4. Abundant and prolonged (more than 5 days) menstrual bleeding.
  5. The appearance of spotting dark brown discharge from the genital tract 2-5 days before and within 2-5 days after menstruation.
  6. Uterine hemorrhage (discharge of blood from the genitals) in the period between periods.
  7. Painful intercourse (dyspareunia).

At first, the symptoms of adenomyosis are smoothed out and are perceived as a common premenstrual change in the body. Then, as it progresses, the intensity of the pain increases, and the time increases. Patients feel pain not only before menstruation, but also constantly.


In order to accurately establish the diagnosis of "adenomyosis" and prescribe treatment, as a rule, first a comprehensive examination is used, including:

  • examination of the genitals with mirrors;
  • colposcopy (examination of the cervix by means of a special device, giving an increase of about 30 times);
  • laboratory tests (taking smears);
  • general examination of the respiratory, circulatory, digestive, urinary system;
  • magnetic resonance imaging (MRI);
  • laparoscopy (the most modern method of diagnosis and treatment).

The main diagnostic method is ultrasound. The most accurate results (about 90%) are provided by transvaginal ultrasound scanning, which, like a gynecological examination, is performed on the eve of menstruation.

How to treat adenomyosis

There are two ways to treat uterine adenomyosis: conservative and operative. Naturally, the method of treatment depends on the degree of adenomyosis. As a rule, the first and second degrees, less often the third, are amenable to conservative therapy, and the fourth is treated only promptly.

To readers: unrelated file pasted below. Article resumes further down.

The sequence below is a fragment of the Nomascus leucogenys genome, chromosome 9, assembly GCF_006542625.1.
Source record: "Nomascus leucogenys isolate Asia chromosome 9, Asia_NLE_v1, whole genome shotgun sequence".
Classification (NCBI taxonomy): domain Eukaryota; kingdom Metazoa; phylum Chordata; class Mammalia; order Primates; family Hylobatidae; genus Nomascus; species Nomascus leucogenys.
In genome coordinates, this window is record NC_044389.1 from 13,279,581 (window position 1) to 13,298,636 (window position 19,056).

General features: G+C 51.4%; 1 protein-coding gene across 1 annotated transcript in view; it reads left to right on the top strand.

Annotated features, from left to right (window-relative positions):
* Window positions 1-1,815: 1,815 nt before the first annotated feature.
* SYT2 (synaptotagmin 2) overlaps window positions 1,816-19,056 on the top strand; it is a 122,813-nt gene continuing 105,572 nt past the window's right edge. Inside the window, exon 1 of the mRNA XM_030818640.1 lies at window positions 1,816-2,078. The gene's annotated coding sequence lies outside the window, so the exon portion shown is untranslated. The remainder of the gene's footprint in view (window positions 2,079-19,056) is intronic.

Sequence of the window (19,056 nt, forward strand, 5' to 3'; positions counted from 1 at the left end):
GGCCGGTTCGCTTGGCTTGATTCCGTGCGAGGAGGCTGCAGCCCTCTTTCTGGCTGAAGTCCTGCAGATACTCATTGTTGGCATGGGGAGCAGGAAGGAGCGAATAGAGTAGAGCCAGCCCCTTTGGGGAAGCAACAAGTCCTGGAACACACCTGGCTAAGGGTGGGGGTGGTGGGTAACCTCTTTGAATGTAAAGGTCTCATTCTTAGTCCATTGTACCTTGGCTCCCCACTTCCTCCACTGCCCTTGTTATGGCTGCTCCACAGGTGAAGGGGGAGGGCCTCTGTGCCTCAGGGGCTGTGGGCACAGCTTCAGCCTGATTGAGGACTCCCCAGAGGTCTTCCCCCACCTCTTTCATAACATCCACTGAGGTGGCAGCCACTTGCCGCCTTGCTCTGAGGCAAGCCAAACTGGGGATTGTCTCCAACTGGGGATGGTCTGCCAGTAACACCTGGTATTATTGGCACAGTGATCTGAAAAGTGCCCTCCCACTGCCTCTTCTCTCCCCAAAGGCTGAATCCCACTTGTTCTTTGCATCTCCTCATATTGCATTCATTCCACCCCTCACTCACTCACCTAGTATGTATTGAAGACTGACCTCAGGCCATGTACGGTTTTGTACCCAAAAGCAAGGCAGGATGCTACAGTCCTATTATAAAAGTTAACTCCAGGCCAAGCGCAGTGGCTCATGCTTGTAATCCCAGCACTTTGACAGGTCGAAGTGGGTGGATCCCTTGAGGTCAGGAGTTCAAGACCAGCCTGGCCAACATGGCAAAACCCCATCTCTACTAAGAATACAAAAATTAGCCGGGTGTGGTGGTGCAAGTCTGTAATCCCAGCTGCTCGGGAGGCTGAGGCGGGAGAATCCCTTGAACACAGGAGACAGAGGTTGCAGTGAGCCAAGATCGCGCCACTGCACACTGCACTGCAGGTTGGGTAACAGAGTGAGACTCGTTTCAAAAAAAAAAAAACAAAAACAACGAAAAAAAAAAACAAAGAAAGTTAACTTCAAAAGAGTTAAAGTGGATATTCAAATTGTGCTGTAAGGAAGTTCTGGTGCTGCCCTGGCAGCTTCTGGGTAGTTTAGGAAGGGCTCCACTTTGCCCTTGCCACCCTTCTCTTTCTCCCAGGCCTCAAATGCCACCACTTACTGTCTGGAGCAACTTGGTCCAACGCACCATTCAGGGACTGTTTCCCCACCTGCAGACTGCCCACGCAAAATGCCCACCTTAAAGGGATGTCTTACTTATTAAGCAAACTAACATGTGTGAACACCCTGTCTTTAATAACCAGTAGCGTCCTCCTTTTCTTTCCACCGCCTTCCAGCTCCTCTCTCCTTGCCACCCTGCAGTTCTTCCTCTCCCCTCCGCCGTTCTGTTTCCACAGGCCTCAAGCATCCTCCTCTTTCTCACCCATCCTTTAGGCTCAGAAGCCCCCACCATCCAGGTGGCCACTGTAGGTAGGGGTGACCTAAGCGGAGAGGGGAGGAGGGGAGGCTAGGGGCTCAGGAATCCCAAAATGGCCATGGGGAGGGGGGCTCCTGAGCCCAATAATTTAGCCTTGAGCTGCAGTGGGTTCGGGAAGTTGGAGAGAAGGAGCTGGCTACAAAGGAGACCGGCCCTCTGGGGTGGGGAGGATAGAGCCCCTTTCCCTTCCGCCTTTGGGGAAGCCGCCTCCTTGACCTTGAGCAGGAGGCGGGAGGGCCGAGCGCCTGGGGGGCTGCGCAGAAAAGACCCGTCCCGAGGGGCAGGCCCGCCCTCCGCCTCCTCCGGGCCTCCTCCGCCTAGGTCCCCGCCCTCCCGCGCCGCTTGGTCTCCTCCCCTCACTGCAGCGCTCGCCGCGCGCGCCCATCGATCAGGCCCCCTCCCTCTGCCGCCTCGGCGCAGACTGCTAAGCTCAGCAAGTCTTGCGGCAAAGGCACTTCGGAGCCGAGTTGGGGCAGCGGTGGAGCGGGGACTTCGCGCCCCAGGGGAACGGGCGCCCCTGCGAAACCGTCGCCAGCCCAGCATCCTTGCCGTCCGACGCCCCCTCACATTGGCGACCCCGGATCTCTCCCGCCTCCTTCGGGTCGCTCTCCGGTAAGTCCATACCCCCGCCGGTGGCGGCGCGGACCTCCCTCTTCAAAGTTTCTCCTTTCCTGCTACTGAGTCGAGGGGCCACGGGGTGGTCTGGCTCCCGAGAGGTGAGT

In order to conservative effects apply:

  • Oral contraceptives with the formation of amenorrhea (absence of menstruation), which lead to the blockage of menstruation and the removal of foci of endometriosis. Prescribe medications with ethinyl estradiol at a concentration of 0.03 and higher for 6-12 months of a continuous course,
  • Progestins (didrogestenone, medroxyprogesterone, gestrinone), they lead to atrophy of endometriotic foci,
  • Androgens (danazol) with the formation of amenorrhea and removal of foci of endometriosis. But the drugs have a number of serious side effects,
  • Synthetic analogues of gonadoliberins (nafarelin, gistrelin) in drops or sprays, intramuscularly to reduce estrogen levels.

In the absence of a result from a therapeutic treatment, a surgical method of treatment is used, the purpose of which is to remove localization foci and restore the normal anatomical structure of the uterus.


Removal of the uterus in adenomyosis is not always required. Surgery may be recommended if adenomyosis:

  • causes severe uterine bleeding, which is not amenable to treatment and leads to a large loss of blood;
  • the woman already has children and she does not plan a future pregnancy;
  • the woman is in premenopausal age (over 45-50 years old) and is not against the removal of the uterus;
  • combined with uterine myoma large size;
  • combined with undesirable changes in the endometrium or cervix.

There are two main ways to perform surgical operations for adenomyosis - open and laparoscopic (or endoscopic). An open way is abdominal surgery to remove the uterus. Laparoscopic surgery allows you to remove foci of adenomyosis and save the uterus.

Together with traditional therapeutic and surgical methods for the treatment of adenomyosis, new methods are now used. The most common non-classical method is electrocoagulation, by which, when anesthesia is used, the lesion is removed without serious consequences.

Treatment prognosis

Adenomyosis is a chronic disease with a high likelihood of recurrence. After conducting conservative therapy and organ-preserving surgical interventions during the first year, relapses of adenomyosis are detected in every fifth woman of reproductive age. Within five years, recurrence is observed in more than 70% of patients.

In patients with preclimacteric age, the prognosis for adenomyosis is more favorable, which is due to the gradual extinction of ovarian function. Recurrence after panhysterectomy is not possible. In the climacteric period, an independent recovery occurs.

Watch the video: Real Questions. Endometrial Polyps. UCLA OBGYN (February 2020).